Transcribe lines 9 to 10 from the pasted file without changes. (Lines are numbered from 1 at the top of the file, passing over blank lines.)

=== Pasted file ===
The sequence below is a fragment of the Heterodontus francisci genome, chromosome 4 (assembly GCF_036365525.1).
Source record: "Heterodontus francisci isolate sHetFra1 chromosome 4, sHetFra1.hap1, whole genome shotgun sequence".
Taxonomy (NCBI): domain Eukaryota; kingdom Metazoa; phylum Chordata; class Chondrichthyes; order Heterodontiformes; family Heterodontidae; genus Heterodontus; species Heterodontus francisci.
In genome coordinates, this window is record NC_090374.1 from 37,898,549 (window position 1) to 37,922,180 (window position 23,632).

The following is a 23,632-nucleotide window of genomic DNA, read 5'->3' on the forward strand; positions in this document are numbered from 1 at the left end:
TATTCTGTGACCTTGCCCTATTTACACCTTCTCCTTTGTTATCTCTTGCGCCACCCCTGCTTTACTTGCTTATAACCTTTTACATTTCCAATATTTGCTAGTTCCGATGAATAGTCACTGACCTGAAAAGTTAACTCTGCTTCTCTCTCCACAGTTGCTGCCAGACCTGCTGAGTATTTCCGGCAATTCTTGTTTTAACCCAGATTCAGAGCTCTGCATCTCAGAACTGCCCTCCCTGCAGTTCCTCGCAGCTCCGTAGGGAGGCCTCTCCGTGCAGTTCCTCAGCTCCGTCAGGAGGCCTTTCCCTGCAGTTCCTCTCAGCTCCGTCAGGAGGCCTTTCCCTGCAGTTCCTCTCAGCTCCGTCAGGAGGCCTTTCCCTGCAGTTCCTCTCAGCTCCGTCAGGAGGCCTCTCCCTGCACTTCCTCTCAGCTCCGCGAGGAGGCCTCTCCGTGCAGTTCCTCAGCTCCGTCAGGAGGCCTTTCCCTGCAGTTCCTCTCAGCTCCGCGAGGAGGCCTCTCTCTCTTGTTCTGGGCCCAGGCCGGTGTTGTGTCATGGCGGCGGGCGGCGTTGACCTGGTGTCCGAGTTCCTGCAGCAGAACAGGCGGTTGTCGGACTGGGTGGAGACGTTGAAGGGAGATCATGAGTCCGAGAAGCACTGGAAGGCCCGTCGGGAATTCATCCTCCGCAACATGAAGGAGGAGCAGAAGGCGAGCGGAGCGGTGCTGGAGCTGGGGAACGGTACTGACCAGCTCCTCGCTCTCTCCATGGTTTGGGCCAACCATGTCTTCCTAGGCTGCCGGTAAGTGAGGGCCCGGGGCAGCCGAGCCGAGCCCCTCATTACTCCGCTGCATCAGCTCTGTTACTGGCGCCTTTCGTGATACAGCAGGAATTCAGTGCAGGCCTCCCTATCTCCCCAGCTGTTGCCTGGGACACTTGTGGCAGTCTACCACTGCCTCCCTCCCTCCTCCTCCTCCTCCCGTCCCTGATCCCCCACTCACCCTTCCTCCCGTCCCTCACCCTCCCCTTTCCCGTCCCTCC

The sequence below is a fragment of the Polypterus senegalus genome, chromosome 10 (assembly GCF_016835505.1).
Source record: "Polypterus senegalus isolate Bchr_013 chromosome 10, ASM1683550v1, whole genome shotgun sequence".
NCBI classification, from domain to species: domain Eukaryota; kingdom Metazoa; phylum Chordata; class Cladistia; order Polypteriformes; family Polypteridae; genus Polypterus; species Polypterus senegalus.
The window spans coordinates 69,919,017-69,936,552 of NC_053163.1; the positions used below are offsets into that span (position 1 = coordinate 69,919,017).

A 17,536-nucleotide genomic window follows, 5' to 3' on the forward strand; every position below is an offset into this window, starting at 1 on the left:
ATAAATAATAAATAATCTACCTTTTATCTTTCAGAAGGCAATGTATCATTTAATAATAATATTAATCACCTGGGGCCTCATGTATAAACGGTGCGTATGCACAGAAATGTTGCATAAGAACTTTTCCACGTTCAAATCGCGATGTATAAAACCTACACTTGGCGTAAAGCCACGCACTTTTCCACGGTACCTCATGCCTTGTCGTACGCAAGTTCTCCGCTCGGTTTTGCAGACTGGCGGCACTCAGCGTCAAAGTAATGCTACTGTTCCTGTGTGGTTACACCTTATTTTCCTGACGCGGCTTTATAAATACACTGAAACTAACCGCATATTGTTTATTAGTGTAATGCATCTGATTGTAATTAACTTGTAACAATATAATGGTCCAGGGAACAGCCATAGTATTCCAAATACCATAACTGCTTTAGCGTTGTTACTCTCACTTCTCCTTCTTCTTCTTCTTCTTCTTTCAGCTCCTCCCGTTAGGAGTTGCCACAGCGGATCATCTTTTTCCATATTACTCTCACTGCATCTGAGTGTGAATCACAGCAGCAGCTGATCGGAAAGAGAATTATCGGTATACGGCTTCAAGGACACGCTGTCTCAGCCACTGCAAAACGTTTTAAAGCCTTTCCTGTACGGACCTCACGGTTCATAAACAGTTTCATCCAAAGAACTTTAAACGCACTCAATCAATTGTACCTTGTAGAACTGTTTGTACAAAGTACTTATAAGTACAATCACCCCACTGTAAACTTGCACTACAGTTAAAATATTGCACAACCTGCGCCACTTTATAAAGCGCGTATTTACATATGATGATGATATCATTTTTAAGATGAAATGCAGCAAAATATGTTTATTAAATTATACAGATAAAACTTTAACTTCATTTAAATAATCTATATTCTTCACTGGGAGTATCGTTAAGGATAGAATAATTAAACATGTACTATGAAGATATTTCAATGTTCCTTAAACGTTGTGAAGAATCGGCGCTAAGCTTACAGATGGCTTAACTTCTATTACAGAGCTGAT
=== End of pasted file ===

NCBI classification, from domain to species: domain Eukaryota; kingdom Metazoa; phylum Chordata; class Cladistia; order Polypteriformes; family Polypteridae; genus Polypterus; species Polypterus senegalus.
The window spans coordinates 69,919,017-69,936,552 of NC_053163.1; the positions used below are offsets into that span (position 1 = coordinate 69,919,017).